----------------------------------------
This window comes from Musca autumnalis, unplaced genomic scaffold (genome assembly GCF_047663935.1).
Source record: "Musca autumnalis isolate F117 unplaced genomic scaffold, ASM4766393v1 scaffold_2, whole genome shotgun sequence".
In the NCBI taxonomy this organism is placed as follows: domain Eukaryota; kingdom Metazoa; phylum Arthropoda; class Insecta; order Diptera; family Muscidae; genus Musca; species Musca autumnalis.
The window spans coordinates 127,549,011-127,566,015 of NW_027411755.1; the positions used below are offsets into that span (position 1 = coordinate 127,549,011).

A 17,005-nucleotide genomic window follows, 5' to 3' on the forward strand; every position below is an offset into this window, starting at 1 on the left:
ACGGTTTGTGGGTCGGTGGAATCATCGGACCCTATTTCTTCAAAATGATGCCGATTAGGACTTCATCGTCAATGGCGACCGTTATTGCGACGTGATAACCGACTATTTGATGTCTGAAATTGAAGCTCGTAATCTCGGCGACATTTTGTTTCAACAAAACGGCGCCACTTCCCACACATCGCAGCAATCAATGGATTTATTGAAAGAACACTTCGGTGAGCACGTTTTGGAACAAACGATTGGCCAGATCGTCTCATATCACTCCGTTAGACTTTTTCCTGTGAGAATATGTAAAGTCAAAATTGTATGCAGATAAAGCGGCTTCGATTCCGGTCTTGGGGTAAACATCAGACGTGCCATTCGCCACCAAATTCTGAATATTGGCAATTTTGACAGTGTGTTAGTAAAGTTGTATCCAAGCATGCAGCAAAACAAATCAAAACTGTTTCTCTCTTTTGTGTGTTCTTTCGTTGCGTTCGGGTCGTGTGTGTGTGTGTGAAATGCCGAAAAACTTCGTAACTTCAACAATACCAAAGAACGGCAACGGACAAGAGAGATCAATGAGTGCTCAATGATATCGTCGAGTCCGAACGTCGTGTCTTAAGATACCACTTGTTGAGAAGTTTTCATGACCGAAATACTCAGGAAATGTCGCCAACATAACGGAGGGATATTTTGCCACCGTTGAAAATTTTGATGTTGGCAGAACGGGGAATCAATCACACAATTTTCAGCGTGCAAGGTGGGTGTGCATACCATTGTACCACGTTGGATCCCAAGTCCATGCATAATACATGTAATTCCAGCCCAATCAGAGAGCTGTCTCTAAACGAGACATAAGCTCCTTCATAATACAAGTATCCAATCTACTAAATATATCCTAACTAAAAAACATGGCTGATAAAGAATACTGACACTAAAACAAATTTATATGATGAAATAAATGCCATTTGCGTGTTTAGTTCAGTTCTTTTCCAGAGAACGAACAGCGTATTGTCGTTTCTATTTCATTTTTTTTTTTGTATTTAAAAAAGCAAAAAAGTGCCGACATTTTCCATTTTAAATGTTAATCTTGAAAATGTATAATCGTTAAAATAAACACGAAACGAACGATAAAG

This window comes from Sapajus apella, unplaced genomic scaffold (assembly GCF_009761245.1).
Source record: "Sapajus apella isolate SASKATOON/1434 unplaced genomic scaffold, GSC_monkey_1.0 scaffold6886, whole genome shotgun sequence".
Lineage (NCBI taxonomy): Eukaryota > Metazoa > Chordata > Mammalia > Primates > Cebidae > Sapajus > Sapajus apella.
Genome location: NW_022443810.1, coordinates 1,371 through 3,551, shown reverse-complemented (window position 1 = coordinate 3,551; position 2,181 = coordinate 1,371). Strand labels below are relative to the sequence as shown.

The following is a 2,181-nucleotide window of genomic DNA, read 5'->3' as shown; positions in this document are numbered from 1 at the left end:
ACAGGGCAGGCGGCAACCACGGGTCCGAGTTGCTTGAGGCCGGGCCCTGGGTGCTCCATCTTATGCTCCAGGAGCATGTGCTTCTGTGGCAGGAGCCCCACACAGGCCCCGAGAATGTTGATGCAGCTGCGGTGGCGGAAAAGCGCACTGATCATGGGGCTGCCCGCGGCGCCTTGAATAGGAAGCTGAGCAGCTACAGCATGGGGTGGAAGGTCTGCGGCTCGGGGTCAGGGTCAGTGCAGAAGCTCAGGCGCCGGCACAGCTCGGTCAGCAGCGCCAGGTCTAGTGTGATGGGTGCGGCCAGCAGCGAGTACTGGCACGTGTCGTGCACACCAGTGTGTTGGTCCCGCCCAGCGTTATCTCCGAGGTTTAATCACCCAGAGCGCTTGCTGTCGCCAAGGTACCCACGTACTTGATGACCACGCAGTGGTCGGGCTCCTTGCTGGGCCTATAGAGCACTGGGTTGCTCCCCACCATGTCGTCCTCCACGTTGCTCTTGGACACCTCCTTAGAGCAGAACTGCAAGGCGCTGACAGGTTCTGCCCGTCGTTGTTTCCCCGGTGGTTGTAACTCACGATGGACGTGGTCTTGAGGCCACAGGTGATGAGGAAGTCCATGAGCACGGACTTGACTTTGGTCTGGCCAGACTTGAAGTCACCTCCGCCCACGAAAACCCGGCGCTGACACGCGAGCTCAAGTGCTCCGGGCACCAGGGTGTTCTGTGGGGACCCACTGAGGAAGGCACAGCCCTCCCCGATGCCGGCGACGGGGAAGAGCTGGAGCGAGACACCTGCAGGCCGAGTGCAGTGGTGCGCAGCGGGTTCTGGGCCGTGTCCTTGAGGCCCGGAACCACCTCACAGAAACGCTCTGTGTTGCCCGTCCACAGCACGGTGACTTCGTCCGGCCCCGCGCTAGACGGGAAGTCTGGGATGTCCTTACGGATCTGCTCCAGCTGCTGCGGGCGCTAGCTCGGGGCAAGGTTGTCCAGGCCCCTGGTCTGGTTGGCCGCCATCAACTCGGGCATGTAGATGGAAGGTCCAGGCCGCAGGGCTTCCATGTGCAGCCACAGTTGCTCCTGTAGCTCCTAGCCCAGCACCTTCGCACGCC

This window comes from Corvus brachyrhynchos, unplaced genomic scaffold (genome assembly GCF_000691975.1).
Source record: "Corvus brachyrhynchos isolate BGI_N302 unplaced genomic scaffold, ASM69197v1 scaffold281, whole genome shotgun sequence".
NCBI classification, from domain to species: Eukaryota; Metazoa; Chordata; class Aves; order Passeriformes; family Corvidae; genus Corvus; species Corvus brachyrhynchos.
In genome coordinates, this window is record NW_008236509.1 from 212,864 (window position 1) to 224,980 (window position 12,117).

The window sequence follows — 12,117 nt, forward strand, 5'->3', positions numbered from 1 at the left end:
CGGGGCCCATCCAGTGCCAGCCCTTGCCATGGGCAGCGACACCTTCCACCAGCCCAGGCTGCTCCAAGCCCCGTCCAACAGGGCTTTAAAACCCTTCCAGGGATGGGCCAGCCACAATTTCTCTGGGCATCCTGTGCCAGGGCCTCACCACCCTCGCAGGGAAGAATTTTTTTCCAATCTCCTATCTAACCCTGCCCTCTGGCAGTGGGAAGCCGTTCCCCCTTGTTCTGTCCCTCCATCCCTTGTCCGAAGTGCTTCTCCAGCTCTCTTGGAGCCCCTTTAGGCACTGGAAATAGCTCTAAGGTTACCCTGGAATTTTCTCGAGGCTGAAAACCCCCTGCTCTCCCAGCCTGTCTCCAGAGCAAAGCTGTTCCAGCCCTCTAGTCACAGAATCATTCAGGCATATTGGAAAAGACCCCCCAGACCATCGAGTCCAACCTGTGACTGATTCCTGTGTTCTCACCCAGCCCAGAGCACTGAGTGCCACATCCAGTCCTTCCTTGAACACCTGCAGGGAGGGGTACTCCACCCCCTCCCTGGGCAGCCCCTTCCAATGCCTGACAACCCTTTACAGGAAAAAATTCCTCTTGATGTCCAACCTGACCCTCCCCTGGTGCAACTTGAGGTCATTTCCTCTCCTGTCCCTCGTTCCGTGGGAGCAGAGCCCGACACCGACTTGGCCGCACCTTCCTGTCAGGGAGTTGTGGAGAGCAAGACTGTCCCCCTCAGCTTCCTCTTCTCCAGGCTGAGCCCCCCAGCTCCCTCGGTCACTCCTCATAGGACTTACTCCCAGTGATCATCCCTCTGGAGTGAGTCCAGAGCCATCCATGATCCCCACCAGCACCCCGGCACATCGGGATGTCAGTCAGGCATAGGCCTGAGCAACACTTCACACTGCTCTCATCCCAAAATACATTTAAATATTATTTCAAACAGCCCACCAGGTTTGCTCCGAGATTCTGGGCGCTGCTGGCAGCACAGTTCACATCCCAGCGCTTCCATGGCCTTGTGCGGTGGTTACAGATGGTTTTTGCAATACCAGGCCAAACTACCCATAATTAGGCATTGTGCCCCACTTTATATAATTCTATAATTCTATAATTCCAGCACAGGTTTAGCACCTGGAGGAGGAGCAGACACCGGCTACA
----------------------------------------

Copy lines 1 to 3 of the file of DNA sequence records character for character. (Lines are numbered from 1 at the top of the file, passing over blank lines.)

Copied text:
This window comes from Musca autumnalis, unplaced genomic scaffold (genome assembly GCF_047663935.1).
Source record: "Musca autumnalis isolate F117 unplaced genomic scaffold, ASM4766393v1 scaffold_2, whole genome shotgun sequence".
In the NCBI taxonomy this organism is placed as follows: domain Eukaryota; kingdom Metazoa; phylum Arthropoda; class Insecta; order Diptera; family Muscidae; genus Musca; species Musca autumnalis.